Cross the Brazos, and where have you gone? If you head east, you’re in a place where all the rules apply, whether you’ve broken them, or not.
Head west, and you enter a world of privilege, power, political connections. It means a lot, most days, and every night.
Let’s take a look at the case against James Johnson. One day in 2013, he was driving through East Waco in his 1996 Cadillac, the one with the big gangster wheels and the skinny little tires. A cop thought he saw something wrong, so he pulled him over and took him to the station for a breath-a-lyzer test, under suspicion of DWI.
He blew less than the legal limit for intoxication, but that didn’t matter. The cops pressed their charge, anyway.
Prosecutors finally withdrew from the case, saying there was little likelihood of obtaining a conviction.
But all was not well, not for Johnson. More on that later.
She is a business owner who is married to a local business owner, a man in the security business. Her employer, a Mr. Hobbs, learned she had embezzled more than $40,000 from his company, given herself a raise, paid her family’s health insurance premiums, banked his money.
He pressed charges. At her arraignment, she entered a plea of guilty. The judge ordered her to pay restitution of slightly less than $400 per month, to start soon after her probation period for the suspended sentence began, to continue until she had paid back $30,000. So far, so good.
At this point, Eric Carrizales, an investigator for the McLennan County Criminal District Attorney who was hired especially to look into cases of possible fraud in obtaining legal services for the indigent, entered the picture.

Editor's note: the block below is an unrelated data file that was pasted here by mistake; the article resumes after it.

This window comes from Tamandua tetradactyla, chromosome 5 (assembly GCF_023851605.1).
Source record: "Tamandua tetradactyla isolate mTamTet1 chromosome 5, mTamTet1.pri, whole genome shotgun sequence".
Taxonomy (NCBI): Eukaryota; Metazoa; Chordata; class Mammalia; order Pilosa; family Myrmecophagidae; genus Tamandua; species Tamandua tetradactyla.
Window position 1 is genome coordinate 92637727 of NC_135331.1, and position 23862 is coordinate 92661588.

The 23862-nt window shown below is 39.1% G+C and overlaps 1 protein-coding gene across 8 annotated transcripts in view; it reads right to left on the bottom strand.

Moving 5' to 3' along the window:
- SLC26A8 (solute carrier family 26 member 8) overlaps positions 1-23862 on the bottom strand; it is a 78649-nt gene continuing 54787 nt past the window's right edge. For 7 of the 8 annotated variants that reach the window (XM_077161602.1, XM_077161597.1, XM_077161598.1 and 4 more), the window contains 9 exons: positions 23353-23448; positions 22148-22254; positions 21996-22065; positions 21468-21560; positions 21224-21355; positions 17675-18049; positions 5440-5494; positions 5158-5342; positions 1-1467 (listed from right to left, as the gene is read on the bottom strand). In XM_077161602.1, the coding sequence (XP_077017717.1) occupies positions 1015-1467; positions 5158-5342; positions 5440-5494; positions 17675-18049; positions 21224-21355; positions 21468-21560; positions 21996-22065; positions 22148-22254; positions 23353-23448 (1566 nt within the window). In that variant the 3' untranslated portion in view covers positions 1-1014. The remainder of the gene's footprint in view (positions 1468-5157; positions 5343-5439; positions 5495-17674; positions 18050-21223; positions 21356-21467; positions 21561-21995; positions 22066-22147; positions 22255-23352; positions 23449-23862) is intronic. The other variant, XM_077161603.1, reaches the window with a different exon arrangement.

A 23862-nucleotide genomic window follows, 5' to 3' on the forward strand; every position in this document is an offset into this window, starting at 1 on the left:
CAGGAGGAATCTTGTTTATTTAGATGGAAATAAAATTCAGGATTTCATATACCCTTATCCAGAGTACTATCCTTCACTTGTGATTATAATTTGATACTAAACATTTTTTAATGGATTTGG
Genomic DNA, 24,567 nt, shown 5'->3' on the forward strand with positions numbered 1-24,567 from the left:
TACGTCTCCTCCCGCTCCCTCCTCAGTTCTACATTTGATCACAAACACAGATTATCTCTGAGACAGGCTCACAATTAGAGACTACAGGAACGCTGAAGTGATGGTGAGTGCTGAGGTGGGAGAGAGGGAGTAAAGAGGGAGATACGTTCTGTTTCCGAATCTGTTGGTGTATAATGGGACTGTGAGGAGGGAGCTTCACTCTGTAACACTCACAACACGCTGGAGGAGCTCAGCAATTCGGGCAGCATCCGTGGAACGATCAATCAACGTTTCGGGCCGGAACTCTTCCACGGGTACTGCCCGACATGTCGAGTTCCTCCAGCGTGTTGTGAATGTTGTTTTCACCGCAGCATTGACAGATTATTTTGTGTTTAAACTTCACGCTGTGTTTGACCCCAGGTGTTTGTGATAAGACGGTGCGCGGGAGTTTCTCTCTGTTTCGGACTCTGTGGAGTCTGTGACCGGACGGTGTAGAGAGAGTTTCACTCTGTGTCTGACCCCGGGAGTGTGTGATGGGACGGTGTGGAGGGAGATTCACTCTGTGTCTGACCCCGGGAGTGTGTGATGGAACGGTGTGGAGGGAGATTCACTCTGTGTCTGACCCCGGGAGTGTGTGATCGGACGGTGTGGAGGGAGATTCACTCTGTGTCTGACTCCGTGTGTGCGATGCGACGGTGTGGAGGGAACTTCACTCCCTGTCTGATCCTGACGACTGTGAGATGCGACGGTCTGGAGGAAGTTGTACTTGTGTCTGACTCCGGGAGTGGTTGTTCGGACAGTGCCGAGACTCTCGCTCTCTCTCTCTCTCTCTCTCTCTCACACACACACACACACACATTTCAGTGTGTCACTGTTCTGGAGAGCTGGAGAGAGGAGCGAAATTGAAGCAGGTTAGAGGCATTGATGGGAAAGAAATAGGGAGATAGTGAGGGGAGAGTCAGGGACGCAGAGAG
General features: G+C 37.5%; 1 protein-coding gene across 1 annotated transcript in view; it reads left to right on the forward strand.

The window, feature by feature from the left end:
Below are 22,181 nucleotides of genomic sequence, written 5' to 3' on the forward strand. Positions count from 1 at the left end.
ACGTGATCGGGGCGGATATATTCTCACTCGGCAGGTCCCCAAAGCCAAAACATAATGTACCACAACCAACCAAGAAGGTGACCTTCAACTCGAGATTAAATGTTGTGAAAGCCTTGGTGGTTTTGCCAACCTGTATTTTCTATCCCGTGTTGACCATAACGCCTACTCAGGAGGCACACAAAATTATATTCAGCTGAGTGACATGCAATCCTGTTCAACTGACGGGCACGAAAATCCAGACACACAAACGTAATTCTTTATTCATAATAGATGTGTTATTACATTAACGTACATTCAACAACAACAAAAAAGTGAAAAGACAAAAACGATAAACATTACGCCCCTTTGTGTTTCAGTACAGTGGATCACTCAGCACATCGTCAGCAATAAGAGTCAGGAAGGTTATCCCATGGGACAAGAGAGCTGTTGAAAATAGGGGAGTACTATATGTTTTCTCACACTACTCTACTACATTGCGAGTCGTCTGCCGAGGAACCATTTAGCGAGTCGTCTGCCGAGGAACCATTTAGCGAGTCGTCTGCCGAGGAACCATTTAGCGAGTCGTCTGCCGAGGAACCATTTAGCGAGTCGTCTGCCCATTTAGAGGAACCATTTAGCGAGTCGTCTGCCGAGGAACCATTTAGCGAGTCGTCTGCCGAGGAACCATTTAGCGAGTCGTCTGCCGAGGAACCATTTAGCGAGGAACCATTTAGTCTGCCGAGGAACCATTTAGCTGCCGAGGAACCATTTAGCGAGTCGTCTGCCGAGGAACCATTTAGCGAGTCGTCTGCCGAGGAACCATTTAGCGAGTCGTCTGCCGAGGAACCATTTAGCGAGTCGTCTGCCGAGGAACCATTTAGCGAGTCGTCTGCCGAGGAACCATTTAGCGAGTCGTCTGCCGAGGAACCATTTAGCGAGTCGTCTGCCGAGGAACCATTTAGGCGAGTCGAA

When he looked into the Johnson case, he learned that there were more than the one nearly 20-year-old Cadillac registered in Johnson’s name. There was an even older Caddy and a Chevrolet slightly older than both. A clear case of fraud. You see, Johnson is a permanently and totally disabled SSI client who is unable to work.
In fact, if you ask Jeff Foxworthy, he would tell you that if you mow your yard and find a couple of cars you didn’t even know you owned, you might be a redneck. Maybe, maybe not. Either way, Johnson gets less than $1,000 per month from his disability check.
Cue the laugh track, Mr. Foxworthy.
Carrizales did not look into the appointment of Cross’s lawyer. He didn’t even make a cameo appearance because that appointment never generated any paperwork. Judge Ralph T. Strother of the 19th District Criminal Court appointed a lawyer. He signed an order. No papers are filed in the indigent defense coordinator’s office.
He charged Johnson with fraud by tampering with a government document.
Ms. Cross filled out no documentation in the appointment of her lawyer, but if she had done so, honestly, it would have revealed she had a sizable income from her tanning salon business, a business with a healthy inventory of goods.
Here’s the upshot. Neither one of them were convicted for fraud in obtaining legal services.
Johnson’s address is east of the river; Cross’s abode is located to the west of that mighty organ.
Johnson stands guilty of driving while black; Cross is guilty by her own admission of stealing tens of thousands of dollars from her employer. When contacted, Mr. Hobbs revealed that he was never informed of any forward progress in the case. Suddenly, one day it was settled, and that was that.
And the floggings will continue until morale improves.
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